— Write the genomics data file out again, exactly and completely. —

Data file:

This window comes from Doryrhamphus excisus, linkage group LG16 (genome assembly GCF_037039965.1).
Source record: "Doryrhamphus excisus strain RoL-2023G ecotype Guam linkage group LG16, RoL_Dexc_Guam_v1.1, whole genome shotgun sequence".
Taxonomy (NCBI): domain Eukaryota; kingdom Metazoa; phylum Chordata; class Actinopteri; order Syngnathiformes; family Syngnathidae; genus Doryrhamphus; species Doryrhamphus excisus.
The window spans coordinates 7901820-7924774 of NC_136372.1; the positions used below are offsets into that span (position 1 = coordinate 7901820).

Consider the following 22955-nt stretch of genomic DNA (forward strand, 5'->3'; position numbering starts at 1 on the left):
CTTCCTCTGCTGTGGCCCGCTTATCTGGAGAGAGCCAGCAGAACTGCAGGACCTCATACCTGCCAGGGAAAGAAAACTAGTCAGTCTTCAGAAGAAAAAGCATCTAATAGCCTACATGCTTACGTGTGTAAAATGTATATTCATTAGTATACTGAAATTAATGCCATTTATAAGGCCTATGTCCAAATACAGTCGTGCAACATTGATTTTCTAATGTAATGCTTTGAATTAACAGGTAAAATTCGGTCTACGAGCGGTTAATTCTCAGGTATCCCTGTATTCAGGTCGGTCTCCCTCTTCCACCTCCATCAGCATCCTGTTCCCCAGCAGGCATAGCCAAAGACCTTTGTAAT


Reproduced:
This window comes from Doryrhamphus excisus, linkage group LG16 (genome assembly GCF_037039965.1).
Source record: "Doryrhamphus excisus strain RoL-2023G ecotype Guam linkage group LG16, RoL_Dexc_Guam_v1.1, whole genome shotgun sequence".
Taxonomy (NCBI): domain Eukaryota; kingdom Metazoa; phylum Chordata; class Actinopteri; order Syngnathiformes; family Syngnathidae; genus Doryrhamphus; species Doryrhamphus excisus.
The window spans coordinates 7901820-7924774 of NC_136372.1; the positions used below are offsets into that span (position 1 = coordinate 7901820).

Consider the following 22955-nt stretch of genomic DNA (forward strand, 5'->3'; position numbering starts at 1 on the left):
CTTCCTCTGCTGTGGCCCGCTTATCTGGAGAGAGCCAGCAGAACTGCAGGACCTCATACCTGCCAGGGAAAGAAAACTAGTCAGTCTTCAGAAGAAAAAGCATCTAATAGCCTACATGCTTACGTGTGTAAAATGTATATTCATTAGTATACTGAAATTAATGCCATTTATAAGGCCTATGTCCAAATACAGTCGTGCAACATTGATTTTCTAATGTAATGCTTTGAATTAACAGGTAAAATTCGGTCTACGAGCGGTTAATTCTCAGGTATCCCTGTATTCAGGTCGGTCTCCCTCTTCCACCTCCATCAGCATCCTGTTCCCCAGCAGGCATAGCCAAAGACCTTTGTAAT